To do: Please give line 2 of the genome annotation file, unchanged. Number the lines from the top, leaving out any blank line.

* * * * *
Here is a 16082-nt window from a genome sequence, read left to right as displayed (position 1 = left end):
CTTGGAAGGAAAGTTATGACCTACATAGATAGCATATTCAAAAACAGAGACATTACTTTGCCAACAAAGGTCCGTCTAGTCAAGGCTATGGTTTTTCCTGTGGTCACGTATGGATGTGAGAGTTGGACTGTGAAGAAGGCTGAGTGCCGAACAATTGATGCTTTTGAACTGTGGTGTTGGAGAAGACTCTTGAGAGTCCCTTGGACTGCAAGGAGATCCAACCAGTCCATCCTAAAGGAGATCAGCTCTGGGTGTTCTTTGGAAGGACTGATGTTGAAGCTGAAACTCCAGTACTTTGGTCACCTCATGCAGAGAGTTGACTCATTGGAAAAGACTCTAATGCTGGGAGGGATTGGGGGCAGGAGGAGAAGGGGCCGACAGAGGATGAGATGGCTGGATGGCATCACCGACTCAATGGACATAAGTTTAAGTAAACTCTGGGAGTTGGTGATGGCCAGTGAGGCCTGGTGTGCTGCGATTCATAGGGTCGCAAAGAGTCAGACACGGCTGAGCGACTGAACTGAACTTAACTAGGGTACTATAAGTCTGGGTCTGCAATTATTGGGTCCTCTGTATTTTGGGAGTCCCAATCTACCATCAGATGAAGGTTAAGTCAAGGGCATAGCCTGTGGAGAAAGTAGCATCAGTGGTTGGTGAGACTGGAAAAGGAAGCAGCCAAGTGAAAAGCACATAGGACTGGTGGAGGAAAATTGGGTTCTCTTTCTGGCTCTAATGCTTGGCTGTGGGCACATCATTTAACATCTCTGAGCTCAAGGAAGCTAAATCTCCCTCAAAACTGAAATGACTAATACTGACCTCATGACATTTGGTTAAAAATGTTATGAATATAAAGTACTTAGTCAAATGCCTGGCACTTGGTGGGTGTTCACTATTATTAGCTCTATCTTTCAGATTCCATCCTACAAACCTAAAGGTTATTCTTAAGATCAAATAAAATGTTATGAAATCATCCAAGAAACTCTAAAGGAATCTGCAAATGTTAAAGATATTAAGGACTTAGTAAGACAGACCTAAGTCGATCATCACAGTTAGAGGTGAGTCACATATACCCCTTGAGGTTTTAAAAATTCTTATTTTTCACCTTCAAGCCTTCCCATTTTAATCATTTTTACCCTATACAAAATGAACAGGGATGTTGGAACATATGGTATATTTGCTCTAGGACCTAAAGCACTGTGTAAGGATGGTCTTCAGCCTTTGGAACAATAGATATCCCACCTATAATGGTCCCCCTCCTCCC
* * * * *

CTTGGAAGGAAAGTTATGACCTACATAGATAGCATATTCAAAAACAGAGACATTACTTTGCCAACAAAGGTCCGTCTAGTCAAGGCTATGGTTTTTCCTGTGGTCACGTATGGATGTGAGAGTTGGACTGTGAAGAAGGCTGAGTGCCGAACAATTGATGCTTTTGAACTGTGGTGTTGGAGAAGACTCTTGAGAGTCCCTTGGACTGCAAGGAGATCCAACCAGTCCATCCTAAAGGAGATCAGCTCTGGGTGTTCTTTGGAAGGACTGATGTTGAAGCTGAAACTCCAGTACTTTGGTCACCTCATGCAGAGAGTTGACTCATTGGAAAAGACTCTAATGCTGGGAGGGATTGGGGGCAGGAGGAGAAGGGGCCGACAGAGGATGAGATGGCTGGATGGCATCACCGACTCAATGGACATAAGTTTAAGTAAACTCTGGGAGTTGGTGATGGCCAGTGAGGCCTGGTGTGCTGCGATTCATAGGGTCGCAAAGAGTCAGACACGGCTGAGCGACTGAACTGAACTTAACTAGGGTACTATAAGTCTGGGTCTGCAATTATTGGGTCCTCTGTATTTTGGGAGTCCCAATCTACCATCAGATGAAGGTTAAGTCAAGGGCATAGCCTGTGGAGAAAGTAGCATCAGTGGTTGGTGAGACTGGAAAAGGAAGCAGCCAAGTGAAAAGCACATAGGACTGGTGGAGGAAAATTGGGTTCTCTTTCTGGCTCTAATGCTTGGCTGTGGGCACATCATTTAACATCTCTGAGCTCAAGGAAGCTAAATCTCCCTCAAAACTGAAATGACTAATACTGACCTCATGACATTTGGTTAAAAATGTTATGAATATAAAGTACTTAGTCAAATGCCTGGCACTTGGTGGGTGTTCACTATTATTAGCTCTATCTTTCAGATTCCATCCTACAAACCTAAAGGTTATTCTTAAGATCAAATAAAATGTTATGAAATCATCCAAGAAACTCTAAAGGAATCTGCAAATGTTAAAGATATTAAGGACTTAGTAAGACAGACCTAAGTCGATCATCACAGTTAGAGGTGAGTCACATATACCCCTTGAGGTTTTAAAAATTCTTATTTTTCACCTTCAAGCCTTCCCATTTTAATCATTTTTACCCTATACAAAATGAACAGGGATGTTGGAACATATGGTATATTTGCTCTAGGACCTAAAGCACTGTGTAAGGATGGTCTTCAGCCTTTGGAACAATAGATATCCCACCTATAATGGTCCCCCTCCTCCC